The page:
Sophie Raworth left 'utterly heartbroken' as beloved dog Winnie dies

‘She was my constant companion’: BBC newsreader Sophie Raworth is left ‘utterly heartbroken’ as beloved pet puppy Winnie dies after being ‘hit by a car while chasing squirrels’

  • The BBC newsreader, 52, took to Instagram on Tuesday to reveal the sad news that her cavapoo had passed away on Friday night 
  • The journalist had only just appeared alongside Winnie in the latest edition of Runner’s World UK – and shared a photo of the two of them from the article 
  • She wrote: ‘I never knew it was possible to love a pet that much. She was a total joy and my constant companion’ 
  • Sophie and her family got Winnie in March and had shared various sweet Instagram posts with her over lockdown, the summer and the autumn 

Sophie Raworth has been left ‘utterly heartbroken’ after her pet puppy Winnie died when he was ‘hit by a car while chasing squirrels’.  

The BBC newsreader, 52, took to Instagram on Tuesday to reveal the sad news that her cavapoo had passed away on Friday night, just nine months after she joined the family. 

The journalist had only just appeared alongside Winnie in the latest edition of Runner’s World UK – and shared a photo of the two of them from last week’s article.

She captioned the image: ‘Our gorgeous cavapoo puppy Winnie died on Friday night. She was hit by a car, chasing squirrels.

Tragic: Sophie Raworth took to Instagram on Tuesday to reveal the sad news that her dog Winnie had been hit by a car and died

‘I never knew it was possible to love a pet that much. She was a total joy and my constant companion. 

‘She was also my newest running buddy. She loved running. Utterly heartbroken.’

Sophie and her family got Winnie in March and had shared various sweet Instagram posts with her over lockdown, the summer and the autumn. 

Several of her celebrity friends posted their condolences underneath the photo, with Susanna Reid posting: ‘Oh Sophie I am so sorry!’

The BBC newsreader wrote: ‘Our gorgeous cavapoo puppy Winnie died on Friday night’

Several fellow celebs posted their condolences underneath the photo, with Susanna Reid posting: ‘Oh Sophie I am so sorry!’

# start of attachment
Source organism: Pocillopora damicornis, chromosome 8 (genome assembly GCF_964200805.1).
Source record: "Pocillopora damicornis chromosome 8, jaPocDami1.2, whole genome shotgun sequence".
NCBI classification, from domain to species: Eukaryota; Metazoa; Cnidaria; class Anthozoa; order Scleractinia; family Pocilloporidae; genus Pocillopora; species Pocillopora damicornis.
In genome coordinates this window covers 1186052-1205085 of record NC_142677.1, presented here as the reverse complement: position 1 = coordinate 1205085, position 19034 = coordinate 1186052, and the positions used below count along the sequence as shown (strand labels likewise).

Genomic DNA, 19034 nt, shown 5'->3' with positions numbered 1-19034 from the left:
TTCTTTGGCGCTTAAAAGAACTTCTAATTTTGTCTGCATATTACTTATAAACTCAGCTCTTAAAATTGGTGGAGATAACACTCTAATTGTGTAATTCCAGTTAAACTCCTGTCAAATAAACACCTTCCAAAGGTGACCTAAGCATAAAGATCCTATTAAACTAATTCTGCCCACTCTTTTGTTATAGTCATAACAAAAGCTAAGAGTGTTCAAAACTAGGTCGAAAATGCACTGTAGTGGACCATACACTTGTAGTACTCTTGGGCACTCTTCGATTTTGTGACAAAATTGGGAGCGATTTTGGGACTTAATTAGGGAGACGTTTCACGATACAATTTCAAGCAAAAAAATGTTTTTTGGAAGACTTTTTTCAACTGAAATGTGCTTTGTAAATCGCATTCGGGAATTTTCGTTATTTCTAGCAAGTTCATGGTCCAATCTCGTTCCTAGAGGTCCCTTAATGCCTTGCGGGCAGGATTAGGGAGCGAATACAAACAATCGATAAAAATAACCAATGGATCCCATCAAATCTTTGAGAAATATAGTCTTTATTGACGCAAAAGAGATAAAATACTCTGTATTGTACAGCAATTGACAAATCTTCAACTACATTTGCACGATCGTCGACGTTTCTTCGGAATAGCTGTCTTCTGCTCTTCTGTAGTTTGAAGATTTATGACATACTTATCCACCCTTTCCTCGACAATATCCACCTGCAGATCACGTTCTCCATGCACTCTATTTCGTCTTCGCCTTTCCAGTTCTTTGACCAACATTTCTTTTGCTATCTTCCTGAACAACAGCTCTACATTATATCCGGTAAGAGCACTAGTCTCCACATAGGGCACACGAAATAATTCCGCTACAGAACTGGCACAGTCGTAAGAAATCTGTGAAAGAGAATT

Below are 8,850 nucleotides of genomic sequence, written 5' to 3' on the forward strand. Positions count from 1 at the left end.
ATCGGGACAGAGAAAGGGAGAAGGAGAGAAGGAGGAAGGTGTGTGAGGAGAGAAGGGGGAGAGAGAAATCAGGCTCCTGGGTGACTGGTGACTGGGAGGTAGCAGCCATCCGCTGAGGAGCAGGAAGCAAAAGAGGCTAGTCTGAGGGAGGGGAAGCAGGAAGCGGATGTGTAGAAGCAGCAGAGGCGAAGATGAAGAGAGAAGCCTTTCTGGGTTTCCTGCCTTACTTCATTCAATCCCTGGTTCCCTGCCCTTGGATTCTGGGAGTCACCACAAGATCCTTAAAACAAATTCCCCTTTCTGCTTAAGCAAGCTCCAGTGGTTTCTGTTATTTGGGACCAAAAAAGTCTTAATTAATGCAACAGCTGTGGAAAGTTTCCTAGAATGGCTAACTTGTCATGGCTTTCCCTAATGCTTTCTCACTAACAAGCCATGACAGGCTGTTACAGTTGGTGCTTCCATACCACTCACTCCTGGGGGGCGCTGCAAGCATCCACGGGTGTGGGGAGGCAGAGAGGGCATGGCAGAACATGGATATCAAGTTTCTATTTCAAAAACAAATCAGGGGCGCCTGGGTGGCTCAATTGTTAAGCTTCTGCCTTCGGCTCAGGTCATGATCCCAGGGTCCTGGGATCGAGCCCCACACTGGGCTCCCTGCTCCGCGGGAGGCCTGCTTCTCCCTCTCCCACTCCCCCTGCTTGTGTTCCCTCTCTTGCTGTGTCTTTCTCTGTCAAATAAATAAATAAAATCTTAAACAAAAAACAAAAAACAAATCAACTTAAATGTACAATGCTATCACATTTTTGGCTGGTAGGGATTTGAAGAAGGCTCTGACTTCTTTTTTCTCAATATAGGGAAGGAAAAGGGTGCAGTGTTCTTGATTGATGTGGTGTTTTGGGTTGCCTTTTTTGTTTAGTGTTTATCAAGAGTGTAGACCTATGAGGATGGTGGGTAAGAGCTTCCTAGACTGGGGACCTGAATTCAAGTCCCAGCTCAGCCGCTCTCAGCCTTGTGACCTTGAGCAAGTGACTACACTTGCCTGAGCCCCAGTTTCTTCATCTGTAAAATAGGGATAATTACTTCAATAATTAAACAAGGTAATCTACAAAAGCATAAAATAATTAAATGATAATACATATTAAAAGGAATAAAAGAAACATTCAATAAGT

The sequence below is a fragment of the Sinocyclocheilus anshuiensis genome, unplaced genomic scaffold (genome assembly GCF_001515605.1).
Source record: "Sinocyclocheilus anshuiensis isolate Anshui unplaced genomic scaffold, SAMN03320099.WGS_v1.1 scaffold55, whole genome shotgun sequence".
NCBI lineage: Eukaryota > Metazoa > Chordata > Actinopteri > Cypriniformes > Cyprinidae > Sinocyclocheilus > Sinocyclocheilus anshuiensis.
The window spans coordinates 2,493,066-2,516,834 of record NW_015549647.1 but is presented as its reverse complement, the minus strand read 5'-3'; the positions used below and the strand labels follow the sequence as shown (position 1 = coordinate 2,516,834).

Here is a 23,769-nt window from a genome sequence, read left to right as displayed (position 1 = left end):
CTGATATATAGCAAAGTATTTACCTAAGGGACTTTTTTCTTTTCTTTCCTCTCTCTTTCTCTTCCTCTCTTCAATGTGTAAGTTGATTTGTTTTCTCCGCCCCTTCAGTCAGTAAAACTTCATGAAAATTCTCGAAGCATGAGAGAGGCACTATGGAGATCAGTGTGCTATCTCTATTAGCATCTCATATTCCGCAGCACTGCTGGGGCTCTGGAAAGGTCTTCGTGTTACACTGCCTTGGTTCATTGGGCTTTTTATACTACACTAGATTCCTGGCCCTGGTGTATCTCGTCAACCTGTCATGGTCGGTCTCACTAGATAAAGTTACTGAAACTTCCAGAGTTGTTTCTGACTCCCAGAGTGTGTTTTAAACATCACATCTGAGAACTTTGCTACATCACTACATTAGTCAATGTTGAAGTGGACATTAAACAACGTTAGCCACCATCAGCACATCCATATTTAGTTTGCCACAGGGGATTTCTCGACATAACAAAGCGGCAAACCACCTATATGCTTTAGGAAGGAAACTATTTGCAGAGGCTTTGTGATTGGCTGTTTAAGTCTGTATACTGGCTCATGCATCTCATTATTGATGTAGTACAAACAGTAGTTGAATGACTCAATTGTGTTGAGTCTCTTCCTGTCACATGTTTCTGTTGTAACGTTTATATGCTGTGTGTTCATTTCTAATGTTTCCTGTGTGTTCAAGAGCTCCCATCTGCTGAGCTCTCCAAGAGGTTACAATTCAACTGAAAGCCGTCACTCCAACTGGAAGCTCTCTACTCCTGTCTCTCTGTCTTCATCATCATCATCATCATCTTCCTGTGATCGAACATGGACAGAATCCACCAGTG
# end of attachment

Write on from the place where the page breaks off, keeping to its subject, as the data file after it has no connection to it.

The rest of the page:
Piers Morgan shared an emoji, while Jenni Falconer echoed Susanna’s sentiments with: ‘Oh Sophie, I am so so sorry to hear this. Heartbreaking news.’

Sophie revealed recently that she has tackled her recent feelings of claustrophobia – brought about by the COVID-19 pandemic – by running, as a way of ‘silencing’ her brain. 

She told Runner’s World UK: ‘It was the first story I’ve ever done where it wasn’t something you could escape. After all, it’s affecting your life as much as everybody else’s.

‘This has been like no story I’ve done before. At work we live and breathe it, there’s no escape whatsoever. I did start to feel really claustrophobic. Everybody’s world is just that bit smaller…

Sophie and her family got Winnie in March and had shared various sweet Instagram posts with her over lockdown, the summer and the autumn. Several fellow celebs posted their condolences underneath the photo, with Susanna Reid posting: ‘Oh Sophie I am so sorry!’

Terrible news: ‘She was hit by a car, chasing squirrels. I never knew it was possible to love a pet that much. She was a total joy and my constant companion. She was also my newest running buddy. She loved running. Utterly heartbroken,’ Sophie wrote

‘Running – particularly when I can go at the weekend and run free in the countryside – has become a real escape. I love it. 

‘It makes me really happy. I can just run along, not see anyone, get lungfuls of fresh air and not think about anything at all. It just silences your brain.’

Sophie added that she has been taking ‘small steps’ in order to find her way, and said: ‘What I learned then – and recently, with Covid, I have tried to apply it to life more generally – is that when everything seems to be terribly overwhelming, just take small steps.’

‘Some of those sand dunes, I’d look up and think, there’s just no way I will get up there. But then I’d think, no, look down. Look at your feet. Take small steps. Just concentrate on them and you will get there eventually.’

On screen: Sophie revealed recently that she has tackled her recent feelings of claustrophobia – brought about by the COVID-19 pandemic – by running, as a way of ‘silencing’ her brain

Sophie also discussed how ‘bizarre’ it felt to run to work through the middle of Piccadily, which was empty, while trying to avoid public transport during the pandemic.   

She said: ‘For around three weeks at the start of lockdown, I was working double shifts, on both the 6 and 10 o’clock news. 

‘I wanted to stay off public transport as much as possible, so I started running to work. And that was the weirdest experience, utterly bizarre…I’d run, late morning, down the middle of Piccadilly and there were absolutely no cars.’  

Elsewhere in the interview, Sophie talked about how she passing out during her first London Marathon in 2011.

Out now! Read the full Sophie Raworth interview in the January 2021 issue of Runner’s World UK

She said: ”I was absolutely fine until about 17 miles. But I hadn’t drunk enough. Suddenly my skin was getting goosebumps – this is odd, I thought, I’m really hot, but I’m cold. I came through the underpass up out onto The Embankment and swerved smack into a barrier. 

‘Somebody said, “Go on Raworth! You can do it!” so I bounced back on to the course. And the next thing I knew, I woke up on a stretcher, surrounded by people, with an oxygen mask on. I didn’t know what was going on. 

‘My brain just completely shut down. It was really, really frightening. I remember lying there, looking up at the sky and these nice wispy clouds and just thinking, “Oh my god, I’m dying’.”

Read the full Sophie Raworth interview in the January 2021 issue of Runner’s World UK, out now. 

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